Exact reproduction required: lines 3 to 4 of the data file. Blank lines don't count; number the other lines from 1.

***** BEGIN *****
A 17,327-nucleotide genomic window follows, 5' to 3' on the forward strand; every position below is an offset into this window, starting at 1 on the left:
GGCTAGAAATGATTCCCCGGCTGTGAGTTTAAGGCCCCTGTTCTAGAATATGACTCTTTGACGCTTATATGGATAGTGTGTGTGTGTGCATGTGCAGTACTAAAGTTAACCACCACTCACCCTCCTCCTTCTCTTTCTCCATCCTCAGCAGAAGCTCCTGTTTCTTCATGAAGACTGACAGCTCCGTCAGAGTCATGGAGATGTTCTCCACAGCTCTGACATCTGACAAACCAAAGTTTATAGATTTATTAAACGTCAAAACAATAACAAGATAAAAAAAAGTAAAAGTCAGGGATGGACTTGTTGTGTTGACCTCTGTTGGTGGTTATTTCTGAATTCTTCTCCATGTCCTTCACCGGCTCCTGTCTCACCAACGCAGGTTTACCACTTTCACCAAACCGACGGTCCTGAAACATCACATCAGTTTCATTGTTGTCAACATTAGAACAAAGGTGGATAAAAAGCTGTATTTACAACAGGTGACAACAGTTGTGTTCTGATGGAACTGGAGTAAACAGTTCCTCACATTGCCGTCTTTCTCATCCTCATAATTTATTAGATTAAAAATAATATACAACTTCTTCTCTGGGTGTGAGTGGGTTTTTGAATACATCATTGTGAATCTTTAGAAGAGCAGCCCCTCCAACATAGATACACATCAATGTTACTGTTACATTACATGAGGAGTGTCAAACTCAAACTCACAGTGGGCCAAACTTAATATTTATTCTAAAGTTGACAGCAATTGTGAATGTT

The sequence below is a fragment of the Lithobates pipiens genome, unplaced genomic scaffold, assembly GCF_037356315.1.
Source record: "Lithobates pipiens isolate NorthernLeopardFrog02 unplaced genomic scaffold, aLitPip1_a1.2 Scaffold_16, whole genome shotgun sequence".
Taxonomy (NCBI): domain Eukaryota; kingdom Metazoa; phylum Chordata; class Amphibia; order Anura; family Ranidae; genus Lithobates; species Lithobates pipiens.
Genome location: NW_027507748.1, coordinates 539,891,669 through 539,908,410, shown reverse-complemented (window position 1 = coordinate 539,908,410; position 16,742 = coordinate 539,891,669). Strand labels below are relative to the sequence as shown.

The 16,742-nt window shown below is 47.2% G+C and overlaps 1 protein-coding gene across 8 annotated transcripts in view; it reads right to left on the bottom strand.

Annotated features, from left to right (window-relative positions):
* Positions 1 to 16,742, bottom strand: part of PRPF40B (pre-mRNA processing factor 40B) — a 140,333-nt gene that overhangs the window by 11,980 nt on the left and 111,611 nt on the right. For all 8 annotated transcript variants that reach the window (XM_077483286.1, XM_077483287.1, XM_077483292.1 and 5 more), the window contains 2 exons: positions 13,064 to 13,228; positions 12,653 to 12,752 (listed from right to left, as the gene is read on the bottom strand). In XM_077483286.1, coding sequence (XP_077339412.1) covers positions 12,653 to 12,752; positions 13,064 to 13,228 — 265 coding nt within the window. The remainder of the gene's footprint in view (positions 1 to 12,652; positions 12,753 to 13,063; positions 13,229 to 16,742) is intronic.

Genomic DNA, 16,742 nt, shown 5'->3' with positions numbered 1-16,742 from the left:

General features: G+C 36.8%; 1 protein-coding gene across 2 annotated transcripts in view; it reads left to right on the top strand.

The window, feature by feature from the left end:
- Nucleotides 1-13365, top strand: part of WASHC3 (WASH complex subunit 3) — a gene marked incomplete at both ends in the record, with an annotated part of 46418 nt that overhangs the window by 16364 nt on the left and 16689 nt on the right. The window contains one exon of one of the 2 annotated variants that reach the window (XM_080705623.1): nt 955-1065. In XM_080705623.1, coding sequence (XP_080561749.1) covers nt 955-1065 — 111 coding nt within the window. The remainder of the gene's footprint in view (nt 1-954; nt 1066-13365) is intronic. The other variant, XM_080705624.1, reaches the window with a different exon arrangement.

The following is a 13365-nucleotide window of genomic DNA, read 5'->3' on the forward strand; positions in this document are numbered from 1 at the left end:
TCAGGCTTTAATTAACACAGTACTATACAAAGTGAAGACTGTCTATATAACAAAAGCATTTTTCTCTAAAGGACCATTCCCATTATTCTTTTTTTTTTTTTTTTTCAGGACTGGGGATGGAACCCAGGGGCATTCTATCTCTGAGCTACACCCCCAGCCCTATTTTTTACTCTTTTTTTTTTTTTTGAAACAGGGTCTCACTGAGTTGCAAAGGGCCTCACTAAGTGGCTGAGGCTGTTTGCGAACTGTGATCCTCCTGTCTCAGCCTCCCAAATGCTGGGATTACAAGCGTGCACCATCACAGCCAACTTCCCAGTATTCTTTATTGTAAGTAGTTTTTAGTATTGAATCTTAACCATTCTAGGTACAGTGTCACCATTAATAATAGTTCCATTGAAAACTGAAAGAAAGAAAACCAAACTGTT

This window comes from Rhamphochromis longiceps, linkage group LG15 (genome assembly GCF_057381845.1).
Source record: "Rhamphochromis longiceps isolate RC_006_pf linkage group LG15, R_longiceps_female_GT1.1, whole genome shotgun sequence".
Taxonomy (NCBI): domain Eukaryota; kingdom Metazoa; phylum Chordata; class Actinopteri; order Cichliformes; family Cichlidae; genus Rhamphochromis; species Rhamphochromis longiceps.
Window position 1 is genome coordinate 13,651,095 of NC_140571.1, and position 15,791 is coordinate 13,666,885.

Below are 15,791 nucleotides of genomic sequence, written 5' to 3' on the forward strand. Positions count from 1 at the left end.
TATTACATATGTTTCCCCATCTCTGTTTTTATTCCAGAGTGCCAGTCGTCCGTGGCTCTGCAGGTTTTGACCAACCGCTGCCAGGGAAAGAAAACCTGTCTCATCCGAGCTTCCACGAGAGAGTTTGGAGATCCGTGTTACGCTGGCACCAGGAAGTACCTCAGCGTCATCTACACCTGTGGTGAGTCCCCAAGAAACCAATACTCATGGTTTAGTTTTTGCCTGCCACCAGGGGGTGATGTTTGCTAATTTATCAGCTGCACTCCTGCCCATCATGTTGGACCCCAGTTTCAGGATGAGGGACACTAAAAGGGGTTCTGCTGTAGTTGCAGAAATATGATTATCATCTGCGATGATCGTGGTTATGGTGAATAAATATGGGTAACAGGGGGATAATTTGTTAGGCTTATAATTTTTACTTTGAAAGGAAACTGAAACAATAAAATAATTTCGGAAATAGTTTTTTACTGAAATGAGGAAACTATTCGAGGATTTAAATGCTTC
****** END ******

The sequence below is a fragment of the Lithobates pipiens genome, unplaced genomic scaffold, assembly GCF_037356315.1.
Source record: "Lithobates pipiens isolate NorthernLeopardFrog02 unplaced genomic scaffold, aLitPip1_a1.2 Scaffold_16, whole genome shotgun sequence".